VANCOUVER, November 24, 2017 — The first of a four-part independent study was released today by the Angus Reid Institute (ARI) and CHIMP (Charitable + Impact) to gain an unbiased understanding of the charitable-giving landscape in Canada. The study finds that, while most Canadians see it as their personal responsibility to make the world a better place, they are skeptical of corporate-sponsored charitable initiatives, which is particularly pertinent as we head into Black Friday, Cyber Monday and Giving Tuesday — three days of the year that Canadians receive the most charitable requests.
CHIMP hopes the results of this survey will change the conversation about giving in Canada, and that Canadians will start to rethink their approach to and engagement with giving. The majority of Canadians (71%) reported feeling a personal sense of responsibility for effecting positive change in the world. However, this study finds that while Canadians’ desire to give is strong, they don’t entirely trust the avenues for charitable giving that are available to them. In particular, they are skeptical of corporate-sponsored charitable initiatives. In fact, over two-thirds of the population expressed that corporate entities who get involved in fundraising activities are only doing so to bolster their own image, while 65% of Canadians believe that corporations use consumer donations given to sponsored charitable initiatives to take credit for supporting causes without actually putting up any money themselves.
The study also found that, in addition to being skeptical of businesses who sponsor charitable initiatives, only 50% of Canadians agree with the statement that charities can be trusted with the money people donate to them.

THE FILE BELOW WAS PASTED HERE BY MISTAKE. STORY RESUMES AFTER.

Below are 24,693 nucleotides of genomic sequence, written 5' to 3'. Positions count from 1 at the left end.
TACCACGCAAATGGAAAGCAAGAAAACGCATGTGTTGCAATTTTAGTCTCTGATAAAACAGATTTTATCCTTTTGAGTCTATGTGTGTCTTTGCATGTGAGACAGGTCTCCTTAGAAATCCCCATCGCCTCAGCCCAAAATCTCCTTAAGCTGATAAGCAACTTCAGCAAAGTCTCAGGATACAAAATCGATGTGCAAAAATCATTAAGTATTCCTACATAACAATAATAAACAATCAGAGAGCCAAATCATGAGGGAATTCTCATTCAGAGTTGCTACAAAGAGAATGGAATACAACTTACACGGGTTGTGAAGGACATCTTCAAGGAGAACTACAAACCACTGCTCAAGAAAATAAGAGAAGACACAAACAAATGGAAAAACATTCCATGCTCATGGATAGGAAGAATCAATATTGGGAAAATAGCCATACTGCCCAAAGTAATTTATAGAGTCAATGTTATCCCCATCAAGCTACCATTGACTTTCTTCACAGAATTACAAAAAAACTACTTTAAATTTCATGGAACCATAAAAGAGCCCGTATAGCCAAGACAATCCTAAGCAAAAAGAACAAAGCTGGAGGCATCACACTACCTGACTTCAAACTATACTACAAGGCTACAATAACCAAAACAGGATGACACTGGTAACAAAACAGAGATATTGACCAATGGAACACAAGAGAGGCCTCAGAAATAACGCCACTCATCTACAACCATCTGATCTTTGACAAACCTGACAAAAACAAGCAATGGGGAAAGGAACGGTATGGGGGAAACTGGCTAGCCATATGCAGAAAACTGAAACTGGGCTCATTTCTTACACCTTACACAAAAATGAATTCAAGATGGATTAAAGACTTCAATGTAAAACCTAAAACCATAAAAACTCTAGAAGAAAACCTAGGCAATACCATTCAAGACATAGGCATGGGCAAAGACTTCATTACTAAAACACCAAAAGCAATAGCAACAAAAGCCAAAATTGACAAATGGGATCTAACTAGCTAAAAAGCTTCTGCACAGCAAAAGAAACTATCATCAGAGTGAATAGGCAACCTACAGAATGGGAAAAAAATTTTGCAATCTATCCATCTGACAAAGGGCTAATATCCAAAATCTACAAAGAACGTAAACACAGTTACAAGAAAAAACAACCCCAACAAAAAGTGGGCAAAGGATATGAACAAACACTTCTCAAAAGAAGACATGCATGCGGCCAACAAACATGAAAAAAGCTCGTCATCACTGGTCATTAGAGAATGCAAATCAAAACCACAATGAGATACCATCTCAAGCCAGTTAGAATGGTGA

Despite their wariness of the motivations of corporate-sponsored fundraising and charities alike, more Canadians have donated a couple dollars in response to a donation request at a retail checkout than other type of charitable request, with 68% of the population indicating they had engaged in the practice at least once in the past two years. 58% of Canadians also reported responding when a friend or family member made a donation request. Meanwhile, the study demonstrates that Canadians are not as responsive to asks such as telephone requests, TV advertisements, or door-to-door fundraising. These statistics show that when the donation method is easy to participate in and vouched for by a trusted source, Canadians are at least twice as likely to give.
“What we’re seeing is a disconnect between the act of cash-register giving, and Canadians’ belief in its efficacy. On one hand, when you’re shopping, the ‘feel-good’ factor involved in making a small donation at the point of sale is undeniable, given the number of people who do it,” said Shachi Kurl, Executive Director of the Angus Reid Institute. “On the other hand, strong majorities are of the view that retailers are driven more by improving their image and marketing, than a genuine desire to help.”
“We hope that this study will help to change the conversation in Canada around charitable giving,” said John Bromley, Founder & CEO of CHIMP. “We want to empower people to feel good and confident with their charitable giving so they become more engaged and thoughtful as donors over time.”
This study is the first of a four-part series from the Angus Reid Institute and CHIMP analyzing Canadians’ approach to charitable giving. The second instalment, to be released on Giving Tuesday (November 28, 2017), will analyze the “giving gap” between the amount Canadians give to charity and how much they would like to.
For more information or to secure an individual or joint interview with John Bromley and Shachi Kurl, please contact Kathleen Reid at firstname.lastname@example.org or 604-724-1242.
For media assets, including: logos, imagery, bios and a backgrounder, click here.
CHIMP (Charitable + Impact) is an online giving platform for Canadians that makes it easy to support any charity in Canada, raise money with others, and track impact over time. CHIMP has helped over 90,000 Canadians donate close to $250 million to 1000s of charities nationwide.
About Angus Reid Institute:
The Angus Reid Institute (ARI) was founded in October 2014 by pollster and sociologist, Dr. Angus Reid. ARI is a national, not-for-profit, non-partisan public opinion research foundation established to advance education by commissioning, conducting and disseminating to the public accessible and impartial statistical data, research and policy analysis on economics, political science, philanthropy, public administration, domestic and international affairs and other socio-economic issues of importance to Canada and its world.